This is an archived article that was published on sltrib.com in 2017, and information in the article may be outdated. It is provided only for personal research purposes and may not be reprinted.
For lies to successfully masquerade as news, they need help. They need accessories to the crime against truth.
In two ways that have the power to shock, even in this almost shockproof era, lies are getting plenty of help.
InfoWars, that cesspool of destructive conspiracy theories, on Monday received a temporary credential to attend White House press briefings. Yes, the very organization headed by the repugnant Alex Jones known to scream falsehoods at the top of his lungs to his radio and webcast audience was entrusted by the executive branch to bring news to American citizens.
In the past, please recall, what constitited "news" at Infowars included the following: that 9/11 was planned and executed by the U.S. government; that President Barack Obama was not an American citizen; and that the massacre of small children at Connecticut's Sandy Hook Elementary School was a hoax carried out by actors.
Infowars' inclusion (even if only temporarily) in the White House press corps is disgusting.
But no more disgusting than the lies that Fox News continues to spread about Seth Rich, a 27-year-old man who was shot dead last summer in Washington.
To hear Fox's Sean Hannity tell it, this was an inside job by the Democratic National Committee, where Rich worked: retribution by the Hillary Clinton camp for his sharing insider emails with WikiLeaks.
The theory has been thoroughly debunked by Oliver Darcy at CNN among others, and Rich's family has demanded that Fox retract and apologize. To the reported embarrassment of its own staff, Fox hasn't done the right thing.
Quite the opposite, in fact: Former House speaker and Trump insider Newt Gingrich used Fox's national platform Sunday to spread the lies further, using what remains of his own credibility to make respectable people think it might be so. (Police think it may have been a robbery gone wrong.)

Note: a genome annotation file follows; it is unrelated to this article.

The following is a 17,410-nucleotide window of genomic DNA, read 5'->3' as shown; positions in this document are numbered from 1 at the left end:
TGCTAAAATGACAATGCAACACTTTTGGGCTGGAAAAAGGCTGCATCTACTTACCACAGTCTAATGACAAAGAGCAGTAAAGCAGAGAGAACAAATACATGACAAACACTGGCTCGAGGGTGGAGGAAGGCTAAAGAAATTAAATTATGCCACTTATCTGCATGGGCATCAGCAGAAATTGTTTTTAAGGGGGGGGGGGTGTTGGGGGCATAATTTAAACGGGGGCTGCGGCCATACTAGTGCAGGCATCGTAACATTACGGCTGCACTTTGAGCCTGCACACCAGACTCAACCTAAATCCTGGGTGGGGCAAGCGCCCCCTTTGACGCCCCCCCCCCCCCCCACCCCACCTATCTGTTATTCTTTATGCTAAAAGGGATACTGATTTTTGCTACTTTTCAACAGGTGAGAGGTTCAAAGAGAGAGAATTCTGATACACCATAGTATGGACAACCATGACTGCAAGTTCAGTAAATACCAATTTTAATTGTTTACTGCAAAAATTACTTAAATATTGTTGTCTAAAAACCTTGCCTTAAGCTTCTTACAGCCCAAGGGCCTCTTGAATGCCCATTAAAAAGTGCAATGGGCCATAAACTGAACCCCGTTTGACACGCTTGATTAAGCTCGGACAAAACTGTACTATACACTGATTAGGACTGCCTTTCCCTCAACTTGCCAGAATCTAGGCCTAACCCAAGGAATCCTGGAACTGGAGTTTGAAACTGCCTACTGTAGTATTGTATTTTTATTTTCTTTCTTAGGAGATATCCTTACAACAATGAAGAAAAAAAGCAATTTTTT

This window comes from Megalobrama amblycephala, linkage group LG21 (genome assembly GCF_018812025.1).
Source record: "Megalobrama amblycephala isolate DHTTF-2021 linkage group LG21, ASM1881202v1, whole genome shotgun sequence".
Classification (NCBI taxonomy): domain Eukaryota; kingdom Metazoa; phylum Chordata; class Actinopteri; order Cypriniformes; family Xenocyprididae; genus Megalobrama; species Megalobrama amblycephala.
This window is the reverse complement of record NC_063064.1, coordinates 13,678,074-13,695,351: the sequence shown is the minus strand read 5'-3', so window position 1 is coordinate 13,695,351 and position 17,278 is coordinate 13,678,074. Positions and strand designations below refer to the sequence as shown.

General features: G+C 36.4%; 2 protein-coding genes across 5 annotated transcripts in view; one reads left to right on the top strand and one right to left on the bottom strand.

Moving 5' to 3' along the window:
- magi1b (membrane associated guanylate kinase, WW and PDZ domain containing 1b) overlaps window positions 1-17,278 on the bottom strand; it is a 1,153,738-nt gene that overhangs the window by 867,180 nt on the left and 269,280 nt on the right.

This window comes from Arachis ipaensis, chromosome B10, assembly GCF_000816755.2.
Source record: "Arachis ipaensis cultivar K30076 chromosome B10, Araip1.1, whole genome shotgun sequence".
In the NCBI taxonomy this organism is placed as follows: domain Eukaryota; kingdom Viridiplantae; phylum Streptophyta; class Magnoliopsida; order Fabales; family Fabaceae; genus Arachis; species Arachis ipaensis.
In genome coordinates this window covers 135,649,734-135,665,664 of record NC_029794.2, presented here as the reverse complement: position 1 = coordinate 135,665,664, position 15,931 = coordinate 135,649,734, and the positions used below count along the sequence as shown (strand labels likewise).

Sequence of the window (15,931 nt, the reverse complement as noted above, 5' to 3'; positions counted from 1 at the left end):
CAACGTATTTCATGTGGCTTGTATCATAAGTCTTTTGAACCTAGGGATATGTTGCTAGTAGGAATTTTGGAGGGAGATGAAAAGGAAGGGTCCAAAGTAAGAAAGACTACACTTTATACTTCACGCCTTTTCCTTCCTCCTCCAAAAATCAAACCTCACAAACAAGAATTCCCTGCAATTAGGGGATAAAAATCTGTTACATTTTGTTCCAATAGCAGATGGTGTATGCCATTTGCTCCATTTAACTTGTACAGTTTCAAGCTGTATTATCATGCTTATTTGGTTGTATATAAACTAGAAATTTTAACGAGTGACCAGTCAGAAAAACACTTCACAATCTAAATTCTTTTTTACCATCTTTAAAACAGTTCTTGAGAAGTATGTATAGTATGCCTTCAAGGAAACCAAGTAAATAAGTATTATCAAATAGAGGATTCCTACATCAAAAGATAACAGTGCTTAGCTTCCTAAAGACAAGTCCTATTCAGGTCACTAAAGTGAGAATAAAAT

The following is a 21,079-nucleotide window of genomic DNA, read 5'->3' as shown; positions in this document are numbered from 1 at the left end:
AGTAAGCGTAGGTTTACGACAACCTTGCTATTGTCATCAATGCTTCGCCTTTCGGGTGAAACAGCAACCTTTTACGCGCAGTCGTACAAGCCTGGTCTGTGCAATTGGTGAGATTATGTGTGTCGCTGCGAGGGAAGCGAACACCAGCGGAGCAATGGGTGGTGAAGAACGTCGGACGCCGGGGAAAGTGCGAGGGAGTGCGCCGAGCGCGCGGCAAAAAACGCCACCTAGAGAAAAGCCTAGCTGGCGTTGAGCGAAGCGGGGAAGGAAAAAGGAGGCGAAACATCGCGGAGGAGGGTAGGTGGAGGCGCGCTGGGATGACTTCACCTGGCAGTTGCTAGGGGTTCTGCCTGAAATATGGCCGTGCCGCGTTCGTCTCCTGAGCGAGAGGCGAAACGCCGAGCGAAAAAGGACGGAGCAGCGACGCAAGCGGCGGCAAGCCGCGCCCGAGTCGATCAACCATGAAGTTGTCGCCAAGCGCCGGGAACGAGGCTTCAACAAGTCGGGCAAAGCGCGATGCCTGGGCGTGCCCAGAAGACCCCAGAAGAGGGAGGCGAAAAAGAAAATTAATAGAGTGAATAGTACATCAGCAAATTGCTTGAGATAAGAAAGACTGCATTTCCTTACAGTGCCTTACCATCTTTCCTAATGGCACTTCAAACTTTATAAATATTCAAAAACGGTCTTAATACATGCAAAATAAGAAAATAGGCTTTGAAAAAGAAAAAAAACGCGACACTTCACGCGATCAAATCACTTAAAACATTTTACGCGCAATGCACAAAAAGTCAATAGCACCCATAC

Decent people should shun both Hannity and Gingrich.
The Seth Rich lie has become the new Comet Ping Pong another Washington-based conspiracy theory that ended in January with a gunman walking into a family-friendly pizza joint and firing shots as he "self-investigated" a supposed child-molestation plot involving Hillary Clinton.
Crazy, baseless and dangerous.
But if these two situations weren't so insane, you could have called them predictable.
Because we have in the White House a president who was the most prominent promoter of the "birther" lies against Obama, which set out to delegitimize a presidency and inflame racial hatred.
Trump's own record of truth-support is far from exemplary. This is a president whose secretary of state has excluded reporters from his public activities repeatedly and with impunity. The same president who conjures convenient figures to claim the largest inaugural crowds in history. The same president who reportedly told the director of the FBI of his desire to jail reporters, who has called the mainstream press "the enemy of the people," and who cozies up to journalist-jailing heads of state.
"Fake news," as it is erroneously called sometimes, seemed like a curiosity only a few months ago something that errant Malaysian teenagers spread on Facebook for profit, and which might or might not have affected the presidential election. (For example, the claim that Pope Francis had endorsed Donald Trump.)
Then it became the president's favorite way to demean the reality-based press, and cast doubt on professional journalism.
"The speed with which the term became polarized and in fact a rhetorical weapon illustrates how efficient the conservative media machine has become," George Washington University professor Nikki Usher told me earlier this year.
We know now that it's far worse than that. Given tacit or explicit approval by the administration, this anti-truth movement championed by Alex Jones, a Trump shill erodes reason and reality. And those are the basis for a functioning democracy.
The growing absence of truth should worry every American citizen.
"If everybody always lies to you ... nobody believes anything any longer," said Hannah Arendt, the German-American political theorist. "And with such a people you can then do what you please."
So if you're wondering why bottom-dwelling conspiracy theorists are allowed in the briefing room, or why Trump insiders promote lies about a young man's death, you have your answer.